“By the seventh day God completed His work which He had done, and He rested on the seventh day from all His work which He had done.” – Genesis 2:2
And so the story of the universe’s creation ends in Genesis.
Evolution versus creationism – or intelligent design – is a debate fraught with raw passions, much heat, but little in the way of light.
I always found it interesting when certain interpretations of the Genesis account of creation maintain it took place over the course of six 24-hour days. Yet, this flies in the face of what the Judaic and Christian scriptures reveals about God.
For instance, a central tenant of the Christian faith holds that God is changeless: He is the same today as He was yesterday, and He will be the same tomorrow as today (Psalms 102: 25-27). Therefore, if God is changeless, He does not experience time, as time denotes decay or deterioration. Immortality, by its very definition, rises above decay, thus God cannot possess the concept of a 24-hour day, nor any other sense of time. Only we, as humans, experience the change of time, the coldness of death. Time is what makes us mortal. God, being immortal, does not experience time, as the apostle Peter points out so eloquently:
“But do not let this one fact escape your notice, beloved, that with the Lord one day is like a thousand years, and a thousand years like one day” – 2 Peter 3:8.
The 24-hour day interpretation also suffers from an earth-centric viewpoint: It assumes that God created the universe from the vantage of Earth, for it is only here that the 24-hour day holds. It does not hold for Mars, Jupiter or any other planet in our solar system, and one would have to travel the galaxies far and wide to find another planet, in another solar system, that also experiences a 24-hour day. The idea that the universe started here contradicts what we know about our galaxy: Our solar system does not reside anywhere near the center of our galaxy. To assume an Earth-centric view throws us back to a pre-Copernican, pre-scientific period, disparaging the reasoning with which God imbued us (e.g., Job 13:3; 1 Samuel 12:7; Isaiah 1:18; Daniel 4:36). In the end, such an earth-centric view emanates from a very arrogant and hubristic attitude.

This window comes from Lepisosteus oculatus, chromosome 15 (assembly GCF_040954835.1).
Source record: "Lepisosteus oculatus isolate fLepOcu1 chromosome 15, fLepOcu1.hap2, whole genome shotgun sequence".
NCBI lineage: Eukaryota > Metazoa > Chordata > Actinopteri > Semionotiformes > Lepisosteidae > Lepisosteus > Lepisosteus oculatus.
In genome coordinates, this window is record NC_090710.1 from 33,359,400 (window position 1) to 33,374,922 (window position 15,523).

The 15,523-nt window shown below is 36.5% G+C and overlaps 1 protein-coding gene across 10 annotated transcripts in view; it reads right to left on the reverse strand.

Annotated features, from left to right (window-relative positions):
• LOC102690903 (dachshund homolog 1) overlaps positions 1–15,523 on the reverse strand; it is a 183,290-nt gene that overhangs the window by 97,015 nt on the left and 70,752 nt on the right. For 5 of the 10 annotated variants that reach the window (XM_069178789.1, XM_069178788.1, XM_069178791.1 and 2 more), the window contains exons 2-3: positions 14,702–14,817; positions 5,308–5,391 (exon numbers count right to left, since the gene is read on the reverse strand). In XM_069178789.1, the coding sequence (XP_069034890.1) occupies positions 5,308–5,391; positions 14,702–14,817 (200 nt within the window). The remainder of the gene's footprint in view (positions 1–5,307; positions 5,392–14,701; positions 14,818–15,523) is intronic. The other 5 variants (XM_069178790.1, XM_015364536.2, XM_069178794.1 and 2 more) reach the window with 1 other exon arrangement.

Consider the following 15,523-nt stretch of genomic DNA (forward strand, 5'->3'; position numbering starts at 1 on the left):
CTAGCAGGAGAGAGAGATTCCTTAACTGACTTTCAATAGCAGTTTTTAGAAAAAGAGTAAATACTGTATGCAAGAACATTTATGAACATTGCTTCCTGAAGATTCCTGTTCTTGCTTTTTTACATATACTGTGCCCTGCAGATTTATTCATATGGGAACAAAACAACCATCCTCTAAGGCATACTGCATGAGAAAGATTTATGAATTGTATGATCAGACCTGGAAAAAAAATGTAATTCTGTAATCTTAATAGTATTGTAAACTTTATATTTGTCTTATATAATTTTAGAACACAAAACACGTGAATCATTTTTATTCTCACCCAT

This arrogant viewpoint dilutes God’s omnipotence, His creation in its entirety. Considering the infinite size of the cosmos, and the infinitesimal internal depths of the atom, we should stand in quiet awe.
The argument for the six-day, 24-hour interpretation seems to hold that if it took any longer for the universe to unfold, this would indicate something of a lesser god. Yet, if creation unfolded in seven days, or seven years, or seven billion years, what difference does this make? If we as humans were granted immortality, could we create a universe in seven billion years, much less seven days?
The fossil record is there. We know the decay rate of carbon-14. We can date our universe with the timing of its expansion. And while we humans live under the specter of decay, we also enjoy the grandeur of rebirth, of renewal, of growth, of expansion, attributes that are also a part of time.
The cosmos, in other words, is still unfolding, it is still developing, it is still being created.
Of course, scientists do not possess a complete understanding of our universe, or of our atoms. This realization informs that they should also tread carefully in areas that remain obscure. Every time a new discovery is made, it only serves to remind us how little we really know and how much more human curiosity still needs to explore.
Regardless of the direction from which one approaches this issue, no interpretation of our universe should take away from the massiveness and the magnificence of this never-ending evolution of God’s creation.
It is, as I see it, Intelligent Evolution.